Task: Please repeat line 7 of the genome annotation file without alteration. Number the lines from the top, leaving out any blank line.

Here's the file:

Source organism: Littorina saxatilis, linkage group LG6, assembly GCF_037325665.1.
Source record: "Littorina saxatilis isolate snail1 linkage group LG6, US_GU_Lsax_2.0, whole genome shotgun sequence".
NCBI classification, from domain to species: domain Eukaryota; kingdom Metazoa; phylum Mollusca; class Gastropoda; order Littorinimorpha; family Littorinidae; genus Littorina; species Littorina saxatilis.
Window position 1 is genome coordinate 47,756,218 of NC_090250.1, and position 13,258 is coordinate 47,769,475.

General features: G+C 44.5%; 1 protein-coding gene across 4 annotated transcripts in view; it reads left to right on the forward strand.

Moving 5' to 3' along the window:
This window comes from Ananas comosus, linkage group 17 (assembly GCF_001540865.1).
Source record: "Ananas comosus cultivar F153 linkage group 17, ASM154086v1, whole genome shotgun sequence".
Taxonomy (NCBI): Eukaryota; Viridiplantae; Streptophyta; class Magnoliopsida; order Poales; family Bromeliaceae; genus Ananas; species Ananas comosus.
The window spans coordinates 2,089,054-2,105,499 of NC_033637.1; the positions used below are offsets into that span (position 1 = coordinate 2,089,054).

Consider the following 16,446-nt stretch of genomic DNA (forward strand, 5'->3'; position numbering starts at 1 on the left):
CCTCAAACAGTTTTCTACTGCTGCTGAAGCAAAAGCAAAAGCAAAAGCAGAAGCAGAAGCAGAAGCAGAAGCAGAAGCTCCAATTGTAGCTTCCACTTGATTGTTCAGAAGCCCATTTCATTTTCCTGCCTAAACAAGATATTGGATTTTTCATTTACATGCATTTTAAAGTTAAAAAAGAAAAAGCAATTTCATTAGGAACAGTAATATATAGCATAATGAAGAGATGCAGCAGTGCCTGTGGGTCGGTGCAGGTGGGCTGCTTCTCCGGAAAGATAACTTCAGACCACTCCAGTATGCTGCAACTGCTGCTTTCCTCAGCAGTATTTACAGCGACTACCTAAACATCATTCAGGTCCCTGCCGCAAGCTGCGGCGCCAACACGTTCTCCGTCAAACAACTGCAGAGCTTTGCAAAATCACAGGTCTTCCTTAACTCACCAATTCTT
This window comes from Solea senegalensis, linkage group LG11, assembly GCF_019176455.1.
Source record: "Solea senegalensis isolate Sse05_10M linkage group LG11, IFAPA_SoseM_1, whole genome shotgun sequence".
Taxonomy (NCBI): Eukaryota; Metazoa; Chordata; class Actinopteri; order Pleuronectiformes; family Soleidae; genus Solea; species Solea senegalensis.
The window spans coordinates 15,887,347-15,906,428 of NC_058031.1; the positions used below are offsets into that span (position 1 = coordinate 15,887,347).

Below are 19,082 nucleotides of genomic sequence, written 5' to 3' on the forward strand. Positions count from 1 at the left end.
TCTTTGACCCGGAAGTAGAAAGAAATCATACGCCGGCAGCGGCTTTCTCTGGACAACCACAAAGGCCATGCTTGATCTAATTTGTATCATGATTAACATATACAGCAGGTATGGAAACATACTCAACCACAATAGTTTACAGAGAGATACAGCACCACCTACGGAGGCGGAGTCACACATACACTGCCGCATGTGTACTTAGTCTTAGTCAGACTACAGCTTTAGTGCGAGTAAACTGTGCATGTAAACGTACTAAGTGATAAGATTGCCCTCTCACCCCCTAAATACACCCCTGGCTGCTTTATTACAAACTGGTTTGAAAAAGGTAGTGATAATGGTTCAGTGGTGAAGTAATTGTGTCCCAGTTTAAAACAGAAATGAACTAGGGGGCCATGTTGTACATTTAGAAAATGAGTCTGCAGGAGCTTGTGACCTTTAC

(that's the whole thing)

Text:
This window comes from Ananas comosus, linkage group 17 (assembly GCF_001540865.1).